II. Fees for Summons and Subpoena -- 28 U.S.C. § 1920(1)

First, Whirlpool seeks costs associated with service fees pursuant to 28 U.S.C. § 1920(1). Service fees may not exceed amounts charged by the United States Marshal Service, which is $55.00 per hour, as well as any travel costs and out-of-pocket expenses. See Collins v. Gorman, 96 F.3d 1057, 1060 (7th Cir. 1996); see also 28 C.F.R. § 0.114(a)(3) (establishing fees for service of summons). The current hourly rate went into effect on December 19, 2008. See 28 C.F.R. § 0.114(a)(3). Prior to that date, the service fee was $45.00. See, e.g. Trading Tech. Int'l, Inc. v. eSpeed, Inc., 750 F.Supp.2d 962, 984 (N.D. Ill. 2010).

Although Whirlpool used a private process server that charged more than $55.00 per hour, Whirlpool has reduced its request under Section 1920(1) to $55.00 per service. Based on the record, however, 15 of Whirlpool's 19 witnesses were served prior to December 19, 2008. Therefore, the Court awards Whirlpool $675.00 for these 15 witnesses and $220.00 for the four witnesses served after December 19, 2008 for a total of $895.00, which are costs that are recoverable and reasonable. See Little, 514 F.3d at 702.

III. Court Reporting Fees -- 28 U.S.C. § 1920(2)

Whirlpool requests costs under 28 U.S.C. § 1920(2) for court reporting fees and costs related to deposition transcripts. Courts award deposition charges if the deposition appears reasonably necessary in light of the facts known at the time of the deposition. See Little, 514 F.3d at 702. Under Northern District of Illinois Local Rule 54.1(b), the costs of a transcript shall not exceed the regular copy rate established by the United States Judicial Conference. See N.D.Ill.L.R. 54.1(b). Judicial Conference rates for depositions conducted after November 1, 2007 are $3.65 per page for ordinary transcripts, $4.25 per page for fourteen day transcripts, $4.85 per page for seven day transcripts, $6.05 per page for daily transcripts, and $7.25 per page for hourly transcripts. See In addition, attendance fees are recoverable under Section 1920(2). See Extra Equipamentos E Exportacao Ltda. v. Case Corp., 541 F.3d 719, 727 (7th Cir. 2008); Little, 514 F.3d at 701-02.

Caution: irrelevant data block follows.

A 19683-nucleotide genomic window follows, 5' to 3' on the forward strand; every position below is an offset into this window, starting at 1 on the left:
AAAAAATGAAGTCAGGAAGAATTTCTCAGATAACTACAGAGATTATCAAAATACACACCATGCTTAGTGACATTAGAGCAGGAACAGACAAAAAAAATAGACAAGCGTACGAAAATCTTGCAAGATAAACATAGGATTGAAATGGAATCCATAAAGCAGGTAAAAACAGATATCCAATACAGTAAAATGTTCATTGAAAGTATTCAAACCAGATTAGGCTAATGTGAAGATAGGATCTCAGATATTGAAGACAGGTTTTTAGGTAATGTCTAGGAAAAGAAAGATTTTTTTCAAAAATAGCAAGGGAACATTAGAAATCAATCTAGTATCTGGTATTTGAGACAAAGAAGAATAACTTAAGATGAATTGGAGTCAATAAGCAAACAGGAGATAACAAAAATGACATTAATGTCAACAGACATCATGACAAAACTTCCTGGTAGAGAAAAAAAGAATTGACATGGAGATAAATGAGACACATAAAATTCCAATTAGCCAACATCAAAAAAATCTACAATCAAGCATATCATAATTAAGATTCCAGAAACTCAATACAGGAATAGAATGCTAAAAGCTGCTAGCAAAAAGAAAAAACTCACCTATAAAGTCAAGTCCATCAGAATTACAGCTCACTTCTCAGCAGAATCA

A. Stenographic Transcripts

Whirlpool requests a total of $35,771.35 in costs associated with stenographic transcripts. In response, LG objects to Whirlpool's request for costs associated with exhibits and word indexes. The Court, however, rejects LG's argument because courts in this district have concluded that these costs are recoverable because both indexes and exhibits are essential to understanding the content of a deposition, especially in a complex and heavily litigated case such as this one. See, e.g., Harkins v. Riverboat Servs., Inc., 286 F.Supp.2d 976, 980 (N.D. Ill. 2003); see also AMC v. Intercontinental, No. 06 C 0063, 2010 WL 4735760, at *1 (N.D. Ill. Nov. 15, 2010). Meanwhile, Whirlpool agrees with LG's objection to the costs for Jim Birtz's deposition and withdraws its request for $297.65 related to this deposition. Despite LG's argument to the contrary, however, the deposition of Kwame Green was reasonably necessary in light of the facts known at the time of the deposition, especially because Whirlpool used Green's deposition at trial. See Little, 514 F.3d at 702. In addition, the Court will not tax LG the cost of the court reporter parking fees for Robert Reitter's and Timothy Kavanaugh's depositions and deducts the $72.60 from Whirlpool's request. As such, the Court awards Whirlpool $35,401.10 for stenographic deposition transcripts under Section 1920(2).

B. Videotaped Transcripts

Next, Whirlpool seeks a total of $45,806.20 related to videotaped depositions. Under Section 1920(2), costs for both video-recorded depositions and stenographic transcription may be taxed to the losing party if the video and transcript are necessarily obtained for use in the case. See Little, 514 F.3d at 702; see, e.g., National Diamond Syndicate, Inc. v. Flanders Diamond USA, Inc., No. 00 C 6402, 2004 WL 1557765, at *2 (N.D. Ill. July 8, 2004). Costs associated with digitalization and synchronization of videotaped depositions may also be taxed. See, e.g., Specht v. Google Inc., No. 09 C 2572, 2011 WL 2565666, at *2 (N.D. Ill. June 27, 2011); Hynix Semiconductor Inc. v. Rambus Inc., 697 F.Supp.2d 1139, 1151 (N.D. Cal. 2010).